Two online airport parking services have confirmed that they suffered payment card data breaches in December, Krebs on Security reported on Wednesday (Jan. 14).
Park ‘N Fly previously said it hired multiple security firms to investigate breach claims after credit-card numbers apparently used at its locations showed up on cybercrime sites. But in a statement this week the Atlanta-based company confirmed its e-commerce site was hacked and leaking credit-card data, but didn’t say how long the break lasted or how many customers were affected.
Park ‘N Fly “has been working continuously to understand the nature and scope of the incident, and has engaged third-party data forensics experts to assist with its investigation,” the statement said. “The data potentially at risk includes the card number, cardholder’s name and billing address, card expiration date, and CVV code. Other loyalty customer data potentially at risk includes email addresses, Park ‘N Fly passwords, and telephone numbers.”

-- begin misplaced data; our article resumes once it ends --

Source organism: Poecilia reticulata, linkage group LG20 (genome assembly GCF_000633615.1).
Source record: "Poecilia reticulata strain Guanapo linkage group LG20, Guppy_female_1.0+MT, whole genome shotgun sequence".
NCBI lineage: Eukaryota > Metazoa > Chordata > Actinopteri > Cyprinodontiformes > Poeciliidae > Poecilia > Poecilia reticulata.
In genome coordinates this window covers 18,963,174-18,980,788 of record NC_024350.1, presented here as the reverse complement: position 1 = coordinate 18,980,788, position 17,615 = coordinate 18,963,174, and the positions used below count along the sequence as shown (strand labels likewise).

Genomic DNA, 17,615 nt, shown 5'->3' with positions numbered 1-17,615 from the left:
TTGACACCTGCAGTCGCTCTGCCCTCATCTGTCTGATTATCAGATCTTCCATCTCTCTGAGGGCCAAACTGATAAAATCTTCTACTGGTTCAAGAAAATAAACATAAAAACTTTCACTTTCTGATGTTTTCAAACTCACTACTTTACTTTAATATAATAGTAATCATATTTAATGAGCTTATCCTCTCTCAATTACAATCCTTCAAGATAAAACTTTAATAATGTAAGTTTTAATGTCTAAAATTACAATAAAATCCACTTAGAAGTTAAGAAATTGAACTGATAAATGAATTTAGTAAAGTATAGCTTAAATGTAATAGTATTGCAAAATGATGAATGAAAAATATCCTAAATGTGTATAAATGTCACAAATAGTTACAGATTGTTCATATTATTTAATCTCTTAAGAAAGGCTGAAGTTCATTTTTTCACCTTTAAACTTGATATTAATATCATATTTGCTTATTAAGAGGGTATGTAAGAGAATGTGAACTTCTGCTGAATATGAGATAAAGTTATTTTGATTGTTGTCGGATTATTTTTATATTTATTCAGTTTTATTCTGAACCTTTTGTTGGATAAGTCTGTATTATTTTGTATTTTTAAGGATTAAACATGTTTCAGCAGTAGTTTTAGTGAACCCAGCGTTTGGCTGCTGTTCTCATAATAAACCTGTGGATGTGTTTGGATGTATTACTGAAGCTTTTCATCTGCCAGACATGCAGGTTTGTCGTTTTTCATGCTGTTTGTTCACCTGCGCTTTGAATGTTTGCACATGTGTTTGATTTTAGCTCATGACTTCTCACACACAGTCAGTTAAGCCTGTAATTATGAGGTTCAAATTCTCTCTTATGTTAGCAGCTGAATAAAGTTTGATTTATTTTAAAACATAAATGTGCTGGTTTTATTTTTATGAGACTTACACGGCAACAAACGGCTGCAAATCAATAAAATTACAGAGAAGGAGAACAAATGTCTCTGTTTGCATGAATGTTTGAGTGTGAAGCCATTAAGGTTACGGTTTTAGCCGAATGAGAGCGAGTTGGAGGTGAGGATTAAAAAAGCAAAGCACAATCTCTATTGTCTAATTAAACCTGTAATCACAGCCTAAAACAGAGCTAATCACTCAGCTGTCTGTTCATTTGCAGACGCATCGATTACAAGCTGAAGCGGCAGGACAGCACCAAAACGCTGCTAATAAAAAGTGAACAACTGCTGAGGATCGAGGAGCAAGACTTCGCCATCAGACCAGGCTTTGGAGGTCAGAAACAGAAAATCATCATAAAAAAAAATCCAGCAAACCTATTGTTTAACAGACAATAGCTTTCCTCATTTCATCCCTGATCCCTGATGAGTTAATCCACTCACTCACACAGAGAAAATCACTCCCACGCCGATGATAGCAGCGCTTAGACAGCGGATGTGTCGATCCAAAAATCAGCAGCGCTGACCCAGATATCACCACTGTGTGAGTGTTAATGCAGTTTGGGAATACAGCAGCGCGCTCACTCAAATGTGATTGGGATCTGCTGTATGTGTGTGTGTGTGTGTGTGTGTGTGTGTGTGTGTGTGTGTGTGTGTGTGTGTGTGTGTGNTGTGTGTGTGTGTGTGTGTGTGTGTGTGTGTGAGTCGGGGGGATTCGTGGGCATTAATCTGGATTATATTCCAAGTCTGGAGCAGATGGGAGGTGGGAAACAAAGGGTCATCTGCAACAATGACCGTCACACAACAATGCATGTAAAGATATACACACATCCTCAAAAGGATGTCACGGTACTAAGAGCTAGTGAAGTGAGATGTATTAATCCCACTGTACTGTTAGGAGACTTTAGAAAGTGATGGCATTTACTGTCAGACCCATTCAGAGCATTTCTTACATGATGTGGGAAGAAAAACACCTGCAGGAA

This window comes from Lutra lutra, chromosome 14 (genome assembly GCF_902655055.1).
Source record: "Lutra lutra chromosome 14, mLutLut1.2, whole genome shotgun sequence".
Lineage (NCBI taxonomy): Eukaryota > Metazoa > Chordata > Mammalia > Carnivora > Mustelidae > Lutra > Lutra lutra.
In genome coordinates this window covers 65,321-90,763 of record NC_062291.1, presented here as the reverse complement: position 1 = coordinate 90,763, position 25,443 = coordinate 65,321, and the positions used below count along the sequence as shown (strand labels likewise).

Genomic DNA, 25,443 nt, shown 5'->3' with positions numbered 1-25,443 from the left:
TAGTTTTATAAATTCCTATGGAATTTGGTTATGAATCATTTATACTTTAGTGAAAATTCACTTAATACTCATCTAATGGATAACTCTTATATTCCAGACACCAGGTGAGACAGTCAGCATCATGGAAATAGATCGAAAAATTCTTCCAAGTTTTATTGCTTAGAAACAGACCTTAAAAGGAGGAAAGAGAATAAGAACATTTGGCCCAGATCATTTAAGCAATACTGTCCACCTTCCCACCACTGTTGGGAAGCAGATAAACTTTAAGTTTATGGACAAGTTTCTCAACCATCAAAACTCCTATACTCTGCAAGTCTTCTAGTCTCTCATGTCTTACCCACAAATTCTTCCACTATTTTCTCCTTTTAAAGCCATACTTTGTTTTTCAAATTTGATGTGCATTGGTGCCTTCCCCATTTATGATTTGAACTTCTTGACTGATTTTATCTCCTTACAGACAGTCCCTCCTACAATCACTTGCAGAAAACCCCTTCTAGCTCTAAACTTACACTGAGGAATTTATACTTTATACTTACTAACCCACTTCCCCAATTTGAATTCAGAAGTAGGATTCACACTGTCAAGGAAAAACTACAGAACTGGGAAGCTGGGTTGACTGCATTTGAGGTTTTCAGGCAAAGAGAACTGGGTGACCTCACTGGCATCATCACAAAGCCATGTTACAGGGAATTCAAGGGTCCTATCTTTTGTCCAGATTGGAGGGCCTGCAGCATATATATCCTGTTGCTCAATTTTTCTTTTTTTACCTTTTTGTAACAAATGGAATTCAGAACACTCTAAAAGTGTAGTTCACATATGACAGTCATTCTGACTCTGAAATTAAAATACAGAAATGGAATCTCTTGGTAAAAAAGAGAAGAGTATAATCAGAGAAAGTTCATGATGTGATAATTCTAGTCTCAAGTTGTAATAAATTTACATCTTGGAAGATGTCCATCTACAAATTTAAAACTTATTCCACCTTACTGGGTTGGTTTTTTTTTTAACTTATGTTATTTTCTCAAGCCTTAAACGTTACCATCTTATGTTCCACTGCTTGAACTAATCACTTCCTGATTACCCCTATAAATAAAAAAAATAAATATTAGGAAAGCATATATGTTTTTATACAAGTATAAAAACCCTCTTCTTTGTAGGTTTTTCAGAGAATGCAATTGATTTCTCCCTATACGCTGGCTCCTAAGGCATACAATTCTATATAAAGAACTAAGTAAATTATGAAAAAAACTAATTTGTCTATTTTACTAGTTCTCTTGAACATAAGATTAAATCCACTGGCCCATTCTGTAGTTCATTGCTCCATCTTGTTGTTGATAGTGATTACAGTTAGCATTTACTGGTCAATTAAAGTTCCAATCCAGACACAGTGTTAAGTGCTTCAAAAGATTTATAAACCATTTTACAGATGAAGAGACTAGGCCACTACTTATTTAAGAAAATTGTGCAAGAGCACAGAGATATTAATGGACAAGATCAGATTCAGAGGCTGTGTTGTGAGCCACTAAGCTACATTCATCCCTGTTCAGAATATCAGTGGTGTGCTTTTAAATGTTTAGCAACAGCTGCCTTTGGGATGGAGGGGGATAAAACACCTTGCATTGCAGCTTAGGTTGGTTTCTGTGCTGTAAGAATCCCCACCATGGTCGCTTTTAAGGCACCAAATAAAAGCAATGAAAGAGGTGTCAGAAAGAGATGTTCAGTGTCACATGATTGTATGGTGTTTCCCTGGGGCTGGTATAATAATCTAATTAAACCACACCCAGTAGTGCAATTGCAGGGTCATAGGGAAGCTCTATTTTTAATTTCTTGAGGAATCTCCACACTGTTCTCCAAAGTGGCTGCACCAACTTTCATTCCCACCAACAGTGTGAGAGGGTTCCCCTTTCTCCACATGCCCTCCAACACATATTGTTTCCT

Park ‘N Fly has also stopped processing transactions online and is directing customers to a toll-free number to make parking reservations.
A Park ‘N Fly competitor has also been breached. Researcher Brian Krebs reported in late December that OneStopParking.com, an online airport-parking company based in suburban Cincinnati, had also probably suffered a card data breach. On Wednesday the company confirmed that hackers had broken into its systems through a vulnerability for which patches were available, but the company hadn’t applied because the fixes broke portions of its e-commerce site.
OneStopParking.com said it is in the process of notifying affected customers.
The stolen card numbers for both parking companies were being sold in batches with prices ranging from $6 to $9 per card, and included the card number, expiration date, 3-digit card verification code, and the cardholder’s name, address and phone number.
In both cases, the companies’ disclosures of the breaches would have been consistent with the proposed federal data breach notification law that the White House called for on Monday (Jan. 12). That proposal would require companies to notify consumers about a breach within 30 days of discovering their information has been hacked.